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County opts for ballistic glass in justice center
The new Riverton justice center will employ ballistic glass like the sample architect Rick Backes showed Tuesday at the Fremont County Commission meeting. Photo by Eric Blom

County opts for ballistic glass in justice center

Jan 22, 2014 - By Eric Blom, Staff Writer

The new Riverton justice center will employ ballistic glass and bullet-stopping sand in its concrete walls, Fremont County Commissioners have decided. They also looked at measures to off-set the cost of the $116,000 security upgrade.

"If we build this without ballistic glass or sand in the walls, that's not addressing one of the main motivating factors (for building a new facility)," commission chairman Doug Thompson said Tuesday. "I know it $115,000, but I think it's appropriate."

Without the upgrades, the estimated cost was $4.93 million.

Commissioners looked at replacing electronic key-card locks and LED exterior lights with cheaper options, and at axing a backup generator. Using more conventional lights would save $60,000, employing mechanical keys would $3,000 per door, and eliminating the generator would cut $70,000 from the price, architect Bob Johnson said.

Johnson's company Reilly Johnson Architecture is designing the building and is starting to prepare detailed plans for bidding and constructing the project. When those are finished, the architecture work would be 75 percent complete, Johnson said.

Window differences

Commissioners Larry Allen and Stephanie Kessler agreed, but commission vice chairwoman Keja Whiteman did not.

"It doesn't seem logical in my mind to spend a $115,000 on something that may stop some of the bullets but not others," she said. "So I don't think it's the best use in my mind."

That figure would pay to use ballistic glass for the lower 8 feet of a floor-to-ceiling window in the lobby and several windows on the sides building below 5 feet 4 inches. It would also cover filling spaces in all the walls' concrete blocks with sand and using ballistic-resistant doors for the four entrances.

Windows higher up would be made of normal glass.

Some caliber bullets would be able to penetrate the fortified features, however, Johnson said. No other courthouse he has built in Wyoming has them either.

Commissioners also approved materials for the exterior design. The building is to have a ground-face concrete for the lower portion and a product looking like stucco called EIFS above.

"What we were trying to accomplish is a building that has a civic quality to it but with a more contemporary way," Johnson said.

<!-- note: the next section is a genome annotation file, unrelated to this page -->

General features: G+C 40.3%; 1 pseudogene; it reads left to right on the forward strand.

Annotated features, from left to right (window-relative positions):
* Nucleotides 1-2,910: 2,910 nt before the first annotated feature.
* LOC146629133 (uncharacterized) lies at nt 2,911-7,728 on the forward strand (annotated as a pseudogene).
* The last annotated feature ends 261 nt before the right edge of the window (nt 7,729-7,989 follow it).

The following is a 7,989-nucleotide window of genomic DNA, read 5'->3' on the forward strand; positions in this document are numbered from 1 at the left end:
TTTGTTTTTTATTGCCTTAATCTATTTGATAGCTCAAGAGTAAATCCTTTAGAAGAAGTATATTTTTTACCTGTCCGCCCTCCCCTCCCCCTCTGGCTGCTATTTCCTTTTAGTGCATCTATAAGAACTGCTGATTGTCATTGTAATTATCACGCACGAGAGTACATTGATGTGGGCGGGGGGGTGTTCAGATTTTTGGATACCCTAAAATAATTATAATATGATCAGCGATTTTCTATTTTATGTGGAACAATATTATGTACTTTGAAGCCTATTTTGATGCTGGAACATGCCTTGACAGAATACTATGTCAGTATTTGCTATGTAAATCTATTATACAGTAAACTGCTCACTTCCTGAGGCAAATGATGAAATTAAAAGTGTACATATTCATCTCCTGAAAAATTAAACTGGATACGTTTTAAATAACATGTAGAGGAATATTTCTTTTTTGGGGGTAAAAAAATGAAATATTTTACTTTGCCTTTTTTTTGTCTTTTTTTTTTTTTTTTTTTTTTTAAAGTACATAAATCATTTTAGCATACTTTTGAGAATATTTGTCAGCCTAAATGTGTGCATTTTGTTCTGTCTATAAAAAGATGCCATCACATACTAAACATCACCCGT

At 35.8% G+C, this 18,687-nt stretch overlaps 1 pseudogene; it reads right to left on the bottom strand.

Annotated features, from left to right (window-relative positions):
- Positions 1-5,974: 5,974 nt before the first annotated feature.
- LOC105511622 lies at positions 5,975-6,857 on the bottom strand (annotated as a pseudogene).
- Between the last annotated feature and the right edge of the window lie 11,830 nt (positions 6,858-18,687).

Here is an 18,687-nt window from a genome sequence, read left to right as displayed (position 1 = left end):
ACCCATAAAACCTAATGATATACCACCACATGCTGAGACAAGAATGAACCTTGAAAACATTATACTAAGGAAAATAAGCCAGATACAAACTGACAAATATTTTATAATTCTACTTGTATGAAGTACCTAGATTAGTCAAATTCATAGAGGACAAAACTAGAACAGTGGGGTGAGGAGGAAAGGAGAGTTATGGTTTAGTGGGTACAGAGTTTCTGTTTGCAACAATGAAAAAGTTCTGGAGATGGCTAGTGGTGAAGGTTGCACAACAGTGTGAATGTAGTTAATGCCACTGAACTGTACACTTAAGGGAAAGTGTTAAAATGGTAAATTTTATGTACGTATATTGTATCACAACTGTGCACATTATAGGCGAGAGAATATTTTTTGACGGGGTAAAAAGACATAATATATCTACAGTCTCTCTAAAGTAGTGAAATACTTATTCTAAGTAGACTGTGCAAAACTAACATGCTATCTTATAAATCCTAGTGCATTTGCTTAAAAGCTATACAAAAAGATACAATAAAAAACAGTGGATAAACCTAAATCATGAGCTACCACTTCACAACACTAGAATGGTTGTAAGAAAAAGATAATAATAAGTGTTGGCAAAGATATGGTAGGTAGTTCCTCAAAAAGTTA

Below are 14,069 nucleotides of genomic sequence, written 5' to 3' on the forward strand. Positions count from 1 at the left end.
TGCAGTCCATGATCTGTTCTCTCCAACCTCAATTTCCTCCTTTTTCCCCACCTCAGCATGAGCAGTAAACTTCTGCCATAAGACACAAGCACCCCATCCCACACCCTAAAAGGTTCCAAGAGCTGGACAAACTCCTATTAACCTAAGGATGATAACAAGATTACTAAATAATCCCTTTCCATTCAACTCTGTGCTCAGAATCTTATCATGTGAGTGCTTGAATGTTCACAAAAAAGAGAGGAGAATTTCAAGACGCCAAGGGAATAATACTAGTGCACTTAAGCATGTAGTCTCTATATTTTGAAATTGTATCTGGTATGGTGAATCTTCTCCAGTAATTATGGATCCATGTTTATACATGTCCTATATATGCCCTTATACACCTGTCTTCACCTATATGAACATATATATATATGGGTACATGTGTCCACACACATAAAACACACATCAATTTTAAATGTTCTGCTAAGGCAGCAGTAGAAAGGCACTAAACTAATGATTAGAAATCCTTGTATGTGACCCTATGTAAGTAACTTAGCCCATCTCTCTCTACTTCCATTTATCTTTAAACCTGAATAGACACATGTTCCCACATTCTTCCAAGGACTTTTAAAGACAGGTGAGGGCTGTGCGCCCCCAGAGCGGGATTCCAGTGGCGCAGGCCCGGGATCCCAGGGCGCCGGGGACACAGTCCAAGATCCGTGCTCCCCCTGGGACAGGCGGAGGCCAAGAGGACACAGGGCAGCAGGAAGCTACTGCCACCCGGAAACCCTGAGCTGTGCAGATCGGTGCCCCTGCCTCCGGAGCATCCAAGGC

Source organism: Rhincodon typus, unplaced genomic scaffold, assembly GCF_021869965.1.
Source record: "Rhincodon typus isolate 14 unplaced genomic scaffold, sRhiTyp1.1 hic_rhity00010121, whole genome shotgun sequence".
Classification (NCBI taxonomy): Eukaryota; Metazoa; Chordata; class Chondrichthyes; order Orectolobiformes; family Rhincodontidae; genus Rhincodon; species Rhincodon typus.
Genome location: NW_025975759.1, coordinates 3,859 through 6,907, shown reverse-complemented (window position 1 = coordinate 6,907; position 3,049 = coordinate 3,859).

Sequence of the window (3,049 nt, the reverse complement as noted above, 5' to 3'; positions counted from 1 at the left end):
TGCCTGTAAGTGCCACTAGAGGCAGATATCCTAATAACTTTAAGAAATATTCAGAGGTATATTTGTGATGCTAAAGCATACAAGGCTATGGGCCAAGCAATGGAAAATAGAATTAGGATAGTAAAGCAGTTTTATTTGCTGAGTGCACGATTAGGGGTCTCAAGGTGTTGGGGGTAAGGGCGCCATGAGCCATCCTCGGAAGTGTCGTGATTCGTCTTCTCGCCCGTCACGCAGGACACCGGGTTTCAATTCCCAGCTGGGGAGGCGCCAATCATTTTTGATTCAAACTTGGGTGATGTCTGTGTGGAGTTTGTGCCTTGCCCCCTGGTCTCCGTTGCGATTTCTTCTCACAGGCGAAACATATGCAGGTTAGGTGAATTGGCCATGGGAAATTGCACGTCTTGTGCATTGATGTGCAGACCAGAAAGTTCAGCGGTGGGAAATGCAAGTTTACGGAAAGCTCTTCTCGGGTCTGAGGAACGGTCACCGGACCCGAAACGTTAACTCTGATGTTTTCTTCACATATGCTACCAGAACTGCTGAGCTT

Cost cuts

The materials are cost- and energy-efficient, Johnson said, and simple horizontal banding would add visual interest. Steel in an awning over the entrance, in a canopy on the front of the building and in two large panels on the walls would contribute inexpensive decorative elements.

County building maintenance supervisor J.R. Oakley was concerned about the EIFS, or Exterior insulation finishing system, because birds have burrowed into the material at the county courthouse.

Architect Rick Backes, of Reilly Johnson, said he would investigate using a hardening material on top of the EIFS, which he described as like a nylon-covered Styrofoam.

Electronic key cards would be necessary for some doors, such as the judge's door, for code reasons, Backes said. In a fire, they would unlock automatically, a feature impossible with mechanical keyed doors.

It could be eliminated from some doors, however, Johnson said.

Trading out LED lights would be cheaper, Johnson said, but lower-tech bulbs require more replacing over the long run. The lamps would be just as bright, however.

Several commissioners said they were interested in using conventional lights to cut costs.

Having holding cells for prisoners awaiting court appearances could make a generator necessary, Backes said.

"When you have that occupancy of the building you have to have what's called a 'smoke evacuation system,' he said. "That system has to be on an emergency generator."

In the event of a fire, the device would clear smoke from the cells where prisoners would be trapped until court security moved them.

In its permitting process, the City of Riverton might agree the secure detention was an "accessory use" of the building and not require the smoke-clearing system, Backes said, allowing the generator to be eliminated. If it was emergency lighting would run on battery packs.

Thompson was concerned a generator would be necessary to keep the building warm enough to prevent damage during a winter power-outage.

The architects said they would investigate eliminating the generator.